Andrew J. Wein - Oct 7, 2008

Unfortunately for the romantics yet fortunately for the businessmen, today’s Germany is seen as Europe’s centre of conferences and business meetings. This particular type of tourism is extremely lucrative but where does it leave the rest of the country’s tourism? Apart from the skiing and superb metropolitan areas, Germany’s quaint towns are relatively underestimated in the tourism portfolio. Foreigners who see the whole country as being one big economical giant with little to offer away from business suits and conference rooms undoubtedly neglect many German towns. Those who go beyond the stereotypes may enjoy some of Europe’s most stunning towns, including the little known Nordlingen.


Nordlingen lies in the Donau-Ries district of Bavaria in the heart of Germany’s south. It is one of three German towns with a completely established city wall. Roman castellum remains were found under the town, dating back to the year 85. The 16 towers of Nordlingen add testament to the charming atmosphere of the town, which is perhaps not as famous within Europe as it should be.


Nordlingen has two other main points of interest for visitors, slightly steering away from the medieval theme. Firstly, there is the Scharlachrennen, or the famous Nordlingen horse-riding tournament. Secondly and perhaps more importantly, it is the very location of the town – right in the middle of a giant meteorite crater, called the Nördlinger Ries.  The crater was even used by Apollo astronauts for field training purposes in the 70’s. Today, it provides an attraction for a number of scientists.


However, as is the case with so many other smaller German towns, the greatest offer is that of atmosphere and picturesque outlay. It is time for many to appreciate the fact Germany is not just a mass of skyscrapers and other business complexes. If one takes the time to look, there is an abundance of history and charm too. Nordlingen is the perfect example.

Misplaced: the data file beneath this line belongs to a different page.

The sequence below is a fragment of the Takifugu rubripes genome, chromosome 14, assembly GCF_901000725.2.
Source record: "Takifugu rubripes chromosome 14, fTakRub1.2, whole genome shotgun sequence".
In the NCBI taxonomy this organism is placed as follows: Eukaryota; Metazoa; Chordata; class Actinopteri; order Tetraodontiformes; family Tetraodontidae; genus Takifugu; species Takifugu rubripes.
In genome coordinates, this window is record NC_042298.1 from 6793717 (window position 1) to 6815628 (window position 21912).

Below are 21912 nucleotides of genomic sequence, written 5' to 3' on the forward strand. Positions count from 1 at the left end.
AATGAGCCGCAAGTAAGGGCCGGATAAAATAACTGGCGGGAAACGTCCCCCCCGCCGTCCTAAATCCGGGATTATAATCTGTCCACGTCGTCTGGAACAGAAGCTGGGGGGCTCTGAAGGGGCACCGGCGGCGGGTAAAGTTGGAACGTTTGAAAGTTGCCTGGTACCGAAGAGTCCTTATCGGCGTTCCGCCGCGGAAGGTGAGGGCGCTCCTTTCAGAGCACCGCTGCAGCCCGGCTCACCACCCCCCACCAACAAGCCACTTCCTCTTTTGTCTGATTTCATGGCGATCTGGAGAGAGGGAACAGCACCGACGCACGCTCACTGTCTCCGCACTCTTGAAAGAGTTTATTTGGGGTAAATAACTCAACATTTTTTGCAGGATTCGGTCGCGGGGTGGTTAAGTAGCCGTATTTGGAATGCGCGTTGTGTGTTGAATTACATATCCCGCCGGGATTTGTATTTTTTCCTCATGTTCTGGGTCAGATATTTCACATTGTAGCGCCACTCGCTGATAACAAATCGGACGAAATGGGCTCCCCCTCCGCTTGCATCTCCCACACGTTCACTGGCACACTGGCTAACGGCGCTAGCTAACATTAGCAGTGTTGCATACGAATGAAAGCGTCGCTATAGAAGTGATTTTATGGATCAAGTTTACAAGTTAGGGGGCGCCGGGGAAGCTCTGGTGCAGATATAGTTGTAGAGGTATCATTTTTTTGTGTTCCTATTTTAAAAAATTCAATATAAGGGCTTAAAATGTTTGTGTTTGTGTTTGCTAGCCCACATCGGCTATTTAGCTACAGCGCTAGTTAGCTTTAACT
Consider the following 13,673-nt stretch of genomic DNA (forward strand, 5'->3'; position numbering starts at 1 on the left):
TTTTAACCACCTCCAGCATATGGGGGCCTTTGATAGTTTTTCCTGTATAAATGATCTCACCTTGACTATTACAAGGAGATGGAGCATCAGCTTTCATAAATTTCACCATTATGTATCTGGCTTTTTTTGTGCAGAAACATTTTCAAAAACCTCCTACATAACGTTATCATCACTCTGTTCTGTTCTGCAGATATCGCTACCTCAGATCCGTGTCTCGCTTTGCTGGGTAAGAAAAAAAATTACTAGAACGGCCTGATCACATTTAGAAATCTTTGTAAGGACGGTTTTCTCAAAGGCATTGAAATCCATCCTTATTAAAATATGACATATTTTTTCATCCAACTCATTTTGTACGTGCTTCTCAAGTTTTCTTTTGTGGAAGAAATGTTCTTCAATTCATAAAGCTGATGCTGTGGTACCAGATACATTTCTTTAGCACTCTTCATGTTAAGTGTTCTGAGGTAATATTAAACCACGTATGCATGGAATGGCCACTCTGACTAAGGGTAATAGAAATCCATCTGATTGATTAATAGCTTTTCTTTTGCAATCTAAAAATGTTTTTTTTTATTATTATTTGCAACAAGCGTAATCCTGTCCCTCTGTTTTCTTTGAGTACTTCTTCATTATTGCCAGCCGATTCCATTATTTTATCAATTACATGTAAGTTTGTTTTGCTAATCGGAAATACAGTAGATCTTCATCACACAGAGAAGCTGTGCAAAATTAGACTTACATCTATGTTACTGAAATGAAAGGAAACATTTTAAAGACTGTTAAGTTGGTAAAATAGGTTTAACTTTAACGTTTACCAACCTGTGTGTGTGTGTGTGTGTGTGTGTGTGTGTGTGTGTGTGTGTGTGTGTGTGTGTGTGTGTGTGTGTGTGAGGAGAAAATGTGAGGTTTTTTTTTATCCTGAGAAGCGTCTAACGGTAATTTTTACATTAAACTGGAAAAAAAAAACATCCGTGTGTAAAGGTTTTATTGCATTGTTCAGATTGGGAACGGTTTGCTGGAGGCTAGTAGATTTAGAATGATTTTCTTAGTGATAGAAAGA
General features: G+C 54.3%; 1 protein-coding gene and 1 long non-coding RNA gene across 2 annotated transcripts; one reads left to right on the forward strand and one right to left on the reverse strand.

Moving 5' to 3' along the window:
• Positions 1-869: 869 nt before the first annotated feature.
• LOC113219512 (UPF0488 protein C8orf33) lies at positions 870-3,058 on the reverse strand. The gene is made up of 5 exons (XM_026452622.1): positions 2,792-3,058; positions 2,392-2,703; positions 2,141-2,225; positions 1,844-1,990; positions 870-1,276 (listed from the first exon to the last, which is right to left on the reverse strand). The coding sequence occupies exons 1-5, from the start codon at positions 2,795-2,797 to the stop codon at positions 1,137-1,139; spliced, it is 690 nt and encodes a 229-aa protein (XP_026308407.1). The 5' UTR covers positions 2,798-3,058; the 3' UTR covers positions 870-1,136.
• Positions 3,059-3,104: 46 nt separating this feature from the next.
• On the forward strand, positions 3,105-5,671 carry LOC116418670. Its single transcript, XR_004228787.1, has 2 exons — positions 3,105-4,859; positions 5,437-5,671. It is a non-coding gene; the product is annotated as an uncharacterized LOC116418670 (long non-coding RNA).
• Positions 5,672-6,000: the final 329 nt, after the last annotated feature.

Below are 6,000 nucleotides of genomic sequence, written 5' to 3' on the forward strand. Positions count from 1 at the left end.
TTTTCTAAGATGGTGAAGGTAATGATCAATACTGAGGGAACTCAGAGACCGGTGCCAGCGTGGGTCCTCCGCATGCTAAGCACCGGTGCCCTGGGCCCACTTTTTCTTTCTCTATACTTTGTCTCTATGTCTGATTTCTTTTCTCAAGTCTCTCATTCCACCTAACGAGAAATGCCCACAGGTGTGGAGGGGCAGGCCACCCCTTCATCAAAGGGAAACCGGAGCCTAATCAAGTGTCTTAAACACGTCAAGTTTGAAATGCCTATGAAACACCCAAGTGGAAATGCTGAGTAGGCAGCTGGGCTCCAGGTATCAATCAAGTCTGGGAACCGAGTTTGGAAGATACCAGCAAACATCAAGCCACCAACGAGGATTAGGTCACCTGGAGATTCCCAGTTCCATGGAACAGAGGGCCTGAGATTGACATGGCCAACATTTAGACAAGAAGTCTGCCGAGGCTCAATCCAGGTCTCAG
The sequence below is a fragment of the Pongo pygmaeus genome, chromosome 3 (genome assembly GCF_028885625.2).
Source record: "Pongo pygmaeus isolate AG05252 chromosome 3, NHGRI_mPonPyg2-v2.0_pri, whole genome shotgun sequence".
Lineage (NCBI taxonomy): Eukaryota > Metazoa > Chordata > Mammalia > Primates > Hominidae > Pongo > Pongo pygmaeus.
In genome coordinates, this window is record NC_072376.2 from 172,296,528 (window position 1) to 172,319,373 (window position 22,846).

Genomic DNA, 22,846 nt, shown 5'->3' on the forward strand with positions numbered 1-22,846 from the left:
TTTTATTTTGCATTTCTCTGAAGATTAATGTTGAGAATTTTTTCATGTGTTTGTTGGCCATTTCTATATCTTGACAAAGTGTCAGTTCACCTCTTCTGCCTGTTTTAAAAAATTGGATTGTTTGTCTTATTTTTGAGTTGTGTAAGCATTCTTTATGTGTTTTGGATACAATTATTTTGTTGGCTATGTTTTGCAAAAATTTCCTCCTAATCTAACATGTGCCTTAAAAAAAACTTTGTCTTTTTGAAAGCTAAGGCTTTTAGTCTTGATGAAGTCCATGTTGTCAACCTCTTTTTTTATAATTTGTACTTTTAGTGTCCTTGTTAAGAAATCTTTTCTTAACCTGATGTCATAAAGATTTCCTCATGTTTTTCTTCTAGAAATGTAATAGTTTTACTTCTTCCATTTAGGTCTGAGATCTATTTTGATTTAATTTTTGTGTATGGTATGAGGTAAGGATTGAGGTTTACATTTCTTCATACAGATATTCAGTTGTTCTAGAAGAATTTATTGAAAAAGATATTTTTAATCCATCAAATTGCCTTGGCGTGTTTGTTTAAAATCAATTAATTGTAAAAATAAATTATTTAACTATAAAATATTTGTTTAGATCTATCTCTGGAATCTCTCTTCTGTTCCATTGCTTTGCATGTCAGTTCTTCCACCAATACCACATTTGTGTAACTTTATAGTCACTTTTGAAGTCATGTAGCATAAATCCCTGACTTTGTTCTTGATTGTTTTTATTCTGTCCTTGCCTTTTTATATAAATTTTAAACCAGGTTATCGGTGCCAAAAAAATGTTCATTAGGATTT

1. [1] Noerdlingen is not a Roman town - the location site, however, has been a margin for Roman farmer-soldiers settling around.
    [2] The annual horse-sport festival of Noerdlingen's Scharlachrennen is unique. It has a lot to do with the middle-age, since the festival has been taken place since year 1438 until the age of the Holy Roman Empire's popular revolts (Peasant War / Bauernkrieg 1525) . The first price was a piece of highly valuable scarlet fabric which could be used for cloth making.
    [3] True, for sure the US astronauts were in the Ries - if they were on the moon - well we all haven't been with them. But the Ries crater basin provides one comfort: it is home to what Geologists are entitled to call "moon-stone". Besides, teh Ries crater basin is the origin of the Moldavites which are mostly found in today's Czech Republic - also unique jewel-like green "glass-stones". To this respect: Noerdlingen and the Ries indeed are more
    than just medieval matter - they connect two countries by its nature ...

    Dr.Engelbert Altenburger / I-Shou University / Kaohsiung


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